The Occupational Health and Safety Administration released its new vaccine mandate as an Emergency Temporary Standard today for employers who have at least 100 employees (“large employers”). The ETS is effective on November 5, 2021, and large employers only have 60 days to fully implement their vaccination plan, so time is of the essence.
Each large employer can decide if that company is going to (1) mandate that every employee gets vaccinated (while allowing limited religious and medical exemptions) or, instead, (2) mandate that its employees have a choice between vaccination and weekly testing. However, either way, large employers have to start requiring all unvaccinated employees to be masked at all times indoors as of December 5, 2021, except when they are alone in their own closed office. The new rules are summarized here.
Here are the highlights of the Emergency Temporary Standard mandate:
Does it apply to your company?
Do you have 100 names on your payroll (full-time, part-time, temporary or seasonal workers who perform work for your company at any point on or after November 5, 2021)? If so, this ETS applies to your company. “In determining the number of employees, employers must include all employees across all of their U.S. workplaces, regardless of employees’ vaccination status or where they perform their work,” according to the FAQs released by OSHA today.
The count of employees is corporate-wide, not by individual location. Even those who are working from home are counted (although some parts of the mandate do not apply to those workers who are exclusively remote workers). Similarly, those who work exclusively outside are counted when determining if you have 100 workers, but the mandate does not apply in the same way to outside workers.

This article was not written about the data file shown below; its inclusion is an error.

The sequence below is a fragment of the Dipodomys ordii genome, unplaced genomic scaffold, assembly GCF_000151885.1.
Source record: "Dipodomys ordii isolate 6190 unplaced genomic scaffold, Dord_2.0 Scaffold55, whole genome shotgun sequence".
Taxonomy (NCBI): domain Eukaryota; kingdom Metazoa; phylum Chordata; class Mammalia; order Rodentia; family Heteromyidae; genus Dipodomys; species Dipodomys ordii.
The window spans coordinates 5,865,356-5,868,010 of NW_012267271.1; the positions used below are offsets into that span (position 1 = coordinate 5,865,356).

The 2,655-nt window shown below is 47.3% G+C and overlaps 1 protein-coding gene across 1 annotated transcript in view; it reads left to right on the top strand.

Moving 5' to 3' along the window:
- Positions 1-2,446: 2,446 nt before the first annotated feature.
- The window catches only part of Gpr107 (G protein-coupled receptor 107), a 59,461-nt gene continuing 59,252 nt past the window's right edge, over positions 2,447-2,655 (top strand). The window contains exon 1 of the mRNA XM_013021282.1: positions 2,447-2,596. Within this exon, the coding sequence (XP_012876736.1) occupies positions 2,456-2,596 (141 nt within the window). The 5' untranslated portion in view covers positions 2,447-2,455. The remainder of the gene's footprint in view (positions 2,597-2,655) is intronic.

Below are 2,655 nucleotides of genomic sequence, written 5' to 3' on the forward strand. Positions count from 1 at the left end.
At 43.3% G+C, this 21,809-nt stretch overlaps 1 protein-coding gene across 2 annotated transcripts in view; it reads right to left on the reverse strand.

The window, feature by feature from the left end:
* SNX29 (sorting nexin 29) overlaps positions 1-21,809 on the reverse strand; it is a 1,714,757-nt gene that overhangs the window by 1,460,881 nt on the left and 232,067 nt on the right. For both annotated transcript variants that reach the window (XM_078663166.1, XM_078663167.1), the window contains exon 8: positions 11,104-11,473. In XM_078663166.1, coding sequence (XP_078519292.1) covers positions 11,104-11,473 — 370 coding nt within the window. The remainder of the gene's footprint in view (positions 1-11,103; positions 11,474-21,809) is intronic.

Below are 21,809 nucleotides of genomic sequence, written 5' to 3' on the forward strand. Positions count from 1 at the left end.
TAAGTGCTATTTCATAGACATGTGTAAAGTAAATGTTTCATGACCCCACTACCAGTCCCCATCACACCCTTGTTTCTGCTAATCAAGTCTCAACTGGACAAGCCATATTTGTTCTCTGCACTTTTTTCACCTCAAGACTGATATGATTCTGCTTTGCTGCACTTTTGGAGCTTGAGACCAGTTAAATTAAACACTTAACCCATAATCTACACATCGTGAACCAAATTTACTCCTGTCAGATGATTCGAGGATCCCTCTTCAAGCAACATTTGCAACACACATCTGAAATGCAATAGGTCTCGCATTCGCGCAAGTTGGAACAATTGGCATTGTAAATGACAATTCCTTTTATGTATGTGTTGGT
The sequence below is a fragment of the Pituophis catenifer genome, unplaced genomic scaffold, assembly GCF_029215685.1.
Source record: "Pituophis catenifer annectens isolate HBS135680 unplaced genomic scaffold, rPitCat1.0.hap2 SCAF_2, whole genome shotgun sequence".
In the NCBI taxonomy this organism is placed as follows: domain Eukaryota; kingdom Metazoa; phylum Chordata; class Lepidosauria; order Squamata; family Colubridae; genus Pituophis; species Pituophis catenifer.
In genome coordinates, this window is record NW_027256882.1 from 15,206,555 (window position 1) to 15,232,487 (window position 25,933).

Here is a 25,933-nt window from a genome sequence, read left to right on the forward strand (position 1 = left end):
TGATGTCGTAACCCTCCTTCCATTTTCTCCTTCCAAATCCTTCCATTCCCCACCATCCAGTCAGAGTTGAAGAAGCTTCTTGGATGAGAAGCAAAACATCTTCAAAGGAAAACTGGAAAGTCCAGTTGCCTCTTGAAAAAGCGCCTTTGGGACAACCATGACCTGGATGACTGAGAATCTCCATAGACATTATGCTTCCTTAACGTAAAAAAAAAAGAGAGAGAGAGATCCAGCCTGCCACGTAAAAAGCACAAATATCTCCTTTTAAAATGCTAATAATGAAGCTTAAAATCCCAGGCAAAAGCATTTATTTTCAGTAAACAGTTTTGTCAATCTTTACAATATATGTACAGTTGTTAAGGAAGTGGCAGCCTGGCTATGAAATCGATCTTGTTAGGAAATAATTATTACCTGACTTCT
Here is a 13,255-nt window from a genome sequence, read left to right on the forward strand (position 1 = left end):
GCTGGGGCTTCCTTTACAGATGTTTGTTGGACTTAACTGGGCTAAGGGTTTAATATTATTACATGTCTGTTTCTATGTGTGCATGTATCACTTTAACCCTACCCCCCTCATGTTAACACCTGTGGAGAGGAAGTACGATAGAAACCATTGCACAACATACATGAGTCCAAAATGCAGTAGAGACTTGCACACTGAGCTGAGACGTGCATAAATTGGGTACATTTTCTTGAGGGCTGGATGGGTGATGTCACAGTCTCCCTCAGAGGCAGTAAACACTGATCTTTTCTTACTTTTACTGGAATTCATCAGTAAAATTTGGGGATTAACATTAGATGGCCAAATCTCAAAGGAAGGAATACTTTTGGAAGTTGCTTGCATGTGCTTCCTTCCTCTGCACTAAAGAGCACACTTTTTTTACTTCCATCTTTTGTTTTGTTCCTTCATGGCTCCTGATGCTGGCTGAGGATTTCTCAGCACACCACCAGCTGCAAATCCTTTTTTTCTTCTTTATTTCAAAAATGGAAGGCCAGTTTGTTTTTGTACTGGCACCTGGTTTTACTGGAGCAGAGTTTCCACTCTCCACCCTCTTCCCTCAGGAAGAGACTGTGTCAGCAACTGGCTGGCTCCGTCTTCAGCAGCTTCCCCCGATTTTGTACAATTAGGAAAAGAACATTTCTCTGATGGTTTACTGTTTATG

Independent contractors are not included when you are counting to 100. Neither are temporary workers that you use who are actually employed by a staffing company.
Federal contractors were already subject to a separate vaccine mandate under Executive Order 14042. Healthcare employers who receive Medicare or Medicaid funds have their own stricter vaccination ETS also released today, which does not allow for testing as an alternative to vaccination. To make it easier for all employers to comply with the differing requirements, the deadline for the federal contractor vaccination requirement has been aligned with those for the healthcare entity rule and the large employer rule. Employees falling under the any of these rules will need to have their final vaccination dose – either their second dose of Pfizer or Moderna, or single dose of Johnson & Johnson – by January 4, 2022.
But what about Gov. Abbott’s Executive Order Saying No Vaccine Mandates in Texas?
I won’t get into all of the politics of this, but this OSHA standard preempts Gov. Abbott’s order (which he couldn’t persuade the Texas Legislature to turn into law in the last special session). The U.S. Supreme Court has already backed vaccine mandates in at least three separate instances this year. I would not count on the Supremes ruling that Gov. Abbott’s executive order will prevent OSHA from enforcing this new Emergency Temporary Standard. And you probably don’t want the exorbitant legal expense for your company to be the test case for this political pissing match between the state and the feds anyway.
What are my next steps?Continue reading New Federal Vaccine Mandate Immediately Affects Employers with 100+ Employees